Sunday, 10 June 2012

High Water: Time for the 'Garden Fly'.

High and murky.
The weather over the last week has been, from the trout angler's perspective, frustrating. In fact, the whole season has been so far. First there's no water at all, and now far too much! Still, at least it'll be giving the gravel a flush and ridding it of all the horrible green slim which makes wading so hairy in periods of drought. The problem has been that every time the rivers look like dropping, another system blows over and sends them up to their bank again, so yesterday, as expected, the Wharfe was still high and brown, with all manner of god knows what being carried downstream.

What's a guy to do? Well, if an angler is willing to abandon the aesthetics of the fly in favour of something altogether more practical, there's still fish to be caught. During this flood periods, trout will gather along with all manner of fish in the slacks and back eddies, feasting on a banquet of slugs, catepillars, worms and whatever else is washed into the river. So, the intrepid trout botherer must match the hatch. This found me in my garden yesterday morning, hastily digging up as many worms as I could before my mother (not a sympathiser with the angler's plight) discovered what I was doing to her beloved lawn. I then took my time in getting the rest of my gear together, allowing myself several cups of tea and a lengthy breakfast before eventually leaving to catch the train at about 11 o'clock. I was in no rush the reach the bank, for the longer the river had to drop, the better.

By the time I arrived at the river, thanks to one of Northern Rail's daily cock ups, it was well past lunchtime, and the river in front of me was in a far worse state than I had initially envisaged. In most places it was tearing past, and there was water in places I'd never seen water before. The bank behind me wash strewn with debris, and the vegetation had obviously been steamrollered by the current over the previous days. This could be tricky - I would have to pick my spots carefully and fish well. The set up could not have been more straight forward. 5lb line straight through, with a single swan shot pinched about a foot above a size 6 hook baited with a juicy lobworm. Tentatively I began to place searching casts here and there. Many fly anglers would have you believe worming is a mindless 'chuck it and chance it' technique... the fact is most of these people have either never done it or not done it properly! Worming can be a highly enjoyable and thoroughly absorbing way of fishing. You feel every bump and scrape of the bait as you twitch it through the swim, and the rap-rap-rap at the fingers when a fish strikes can be utterly electrifying.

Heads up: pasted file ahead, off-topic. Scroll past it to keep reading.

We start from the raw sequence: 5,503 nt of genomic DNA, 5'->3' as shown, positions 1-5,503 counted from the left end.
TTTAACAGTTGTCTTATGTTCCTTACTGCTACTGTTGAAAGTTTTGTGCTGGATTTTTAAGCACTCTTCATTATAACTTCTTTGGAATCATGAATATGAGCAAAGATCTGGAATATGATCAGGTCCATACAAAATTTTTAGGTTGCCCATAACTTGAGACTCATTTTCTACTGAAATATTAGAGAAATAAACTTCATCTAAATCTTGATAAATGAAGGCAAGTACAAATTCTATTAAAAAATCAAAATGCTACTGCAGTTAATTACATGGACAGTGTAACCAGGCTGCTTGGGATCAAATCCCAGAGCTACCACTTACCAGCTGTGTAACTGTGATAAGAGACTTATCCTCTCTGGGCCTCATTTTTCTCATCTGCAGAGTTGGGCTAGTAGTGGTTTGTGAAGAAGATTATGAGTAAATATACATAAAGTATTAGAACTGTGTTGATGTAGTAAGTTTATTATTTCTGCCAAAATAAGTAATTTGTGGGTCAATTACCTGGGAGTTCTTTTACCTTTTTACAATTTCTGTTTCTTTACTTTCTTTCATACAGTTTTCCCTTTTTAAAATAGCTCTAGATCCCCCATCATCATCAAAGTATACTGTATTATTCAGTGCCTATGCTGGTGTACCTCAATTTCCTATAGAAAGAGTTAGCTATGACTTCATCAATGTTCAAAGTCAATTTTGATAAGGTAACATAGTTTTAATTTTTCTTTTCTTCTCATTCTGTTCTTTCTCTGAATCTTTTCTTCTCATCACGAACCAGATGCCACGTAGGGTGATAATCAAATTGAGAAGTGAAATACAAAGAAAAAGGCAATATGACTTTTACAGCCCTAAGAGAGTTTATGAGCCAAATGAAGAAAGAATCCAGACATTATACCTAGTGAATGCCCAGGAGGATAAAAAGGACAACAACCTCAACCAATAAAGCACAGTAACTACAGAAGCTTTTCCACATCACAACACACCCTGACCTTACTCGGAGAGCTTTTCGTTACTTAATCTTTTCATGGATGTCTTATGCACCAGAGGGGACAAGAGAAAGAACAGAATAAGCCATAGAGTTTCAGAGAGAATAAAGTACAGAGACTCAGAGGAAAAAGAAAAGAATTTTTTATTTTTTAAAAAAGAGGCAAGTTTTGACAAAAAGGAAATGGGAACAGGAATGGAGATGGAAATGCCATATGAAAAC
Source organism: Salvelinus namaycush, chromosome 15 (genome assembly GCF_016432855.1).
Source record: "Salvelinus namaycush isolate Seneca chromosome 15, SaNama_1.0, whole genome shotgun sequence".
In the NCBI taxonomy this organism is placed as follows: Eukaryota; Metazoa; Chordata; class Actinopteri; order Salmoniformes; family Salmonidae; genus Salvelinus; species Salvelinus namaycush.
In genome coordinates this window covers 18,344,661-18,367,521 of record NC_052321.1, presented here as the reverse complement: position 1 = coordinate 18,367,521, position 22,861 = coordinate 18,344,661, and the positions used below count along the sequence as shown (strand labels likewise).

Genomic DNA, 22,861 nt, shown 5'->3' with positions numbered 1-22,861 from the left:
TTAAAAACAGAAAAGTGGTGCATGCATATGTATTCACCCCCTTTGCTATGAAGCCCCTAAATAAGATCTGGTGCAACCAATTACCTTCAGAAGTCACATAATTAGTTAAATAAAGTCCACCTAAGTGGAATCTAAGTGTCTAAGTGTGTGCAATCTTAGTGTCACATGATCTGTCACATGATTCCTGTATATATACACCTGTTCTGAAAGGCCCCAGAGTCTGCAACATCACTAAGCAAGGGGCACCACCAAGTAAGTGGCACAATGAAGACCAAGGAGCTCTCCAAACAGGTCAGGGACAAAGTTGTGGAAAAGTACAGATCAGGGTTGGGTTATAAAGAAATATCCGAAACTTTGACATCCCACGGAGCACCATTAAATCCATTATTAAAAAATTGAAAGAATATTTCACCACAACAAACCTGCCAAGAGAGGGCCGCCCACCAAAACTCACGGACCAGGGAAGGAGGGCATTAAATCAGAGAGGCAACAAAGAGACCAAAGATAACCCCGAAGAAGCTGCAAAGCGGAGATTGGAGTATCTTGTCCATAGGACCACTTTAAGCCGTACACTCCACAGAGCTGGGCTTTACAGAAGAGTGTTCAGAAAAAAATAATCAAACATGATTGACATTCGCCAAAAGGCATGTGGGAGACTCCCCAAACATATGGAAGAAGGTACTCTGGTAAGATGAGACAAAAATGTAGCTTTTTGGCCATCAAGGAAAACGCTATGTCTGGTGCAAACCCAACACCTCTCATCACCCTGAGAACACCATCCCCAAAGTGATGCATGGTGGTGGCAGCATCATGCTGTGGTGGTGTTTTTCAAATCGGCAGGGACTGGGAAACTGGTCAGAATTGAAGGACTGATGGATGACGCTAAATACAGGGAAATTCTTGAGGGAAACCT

A nice trout to the garden fly!
After a while, halfway through an interesting looking crease in the current, the line halted. I waited a second before twitching the bait to move it along, at which point the rod unexpectedly sprang briefly into life before the line again went slack. Well, there was a chance today then. I moved along in search of new spots to fish -  not easy with so much water about, but there were enough likely places to focus my mind. I came to a deep, steady area beneath an overhanging willow and proceeded to work my worm through. Nothing after a  few minutes, but I was convinced there was a fish to be had, so I set my rod in the rest, lit a cigarette and waited for things to develop. After a while, a twitch.. hmm... a sharp jag on the rod tip - that's the one! I lifted into a strong, satisfying resistance, then the rod sprang straight again. Bugger. I wound in to find the battered, mangled remnants of my worm, but nothing else amiss. I quickly sharpened the hook just to be sure, then made another move to a deep area with a strong crease in the current. I flicked my bait in, and immediately the rod wrenched downwards. A brisk fight followed before a plump brownie around the pound mark surrendered to the net. This was soon followed by another fish of about the same size further upstream after I put my rod in the rest and left the worm fishing under the near bank. Not a bad result for a short session in tricky conditions! Interestingly the mouths of both fish were stuffed with caterpillars, presumable washed in from low hanging trees.

A fine brace of Wharfe trout - a reasonable reward on a tricky day.

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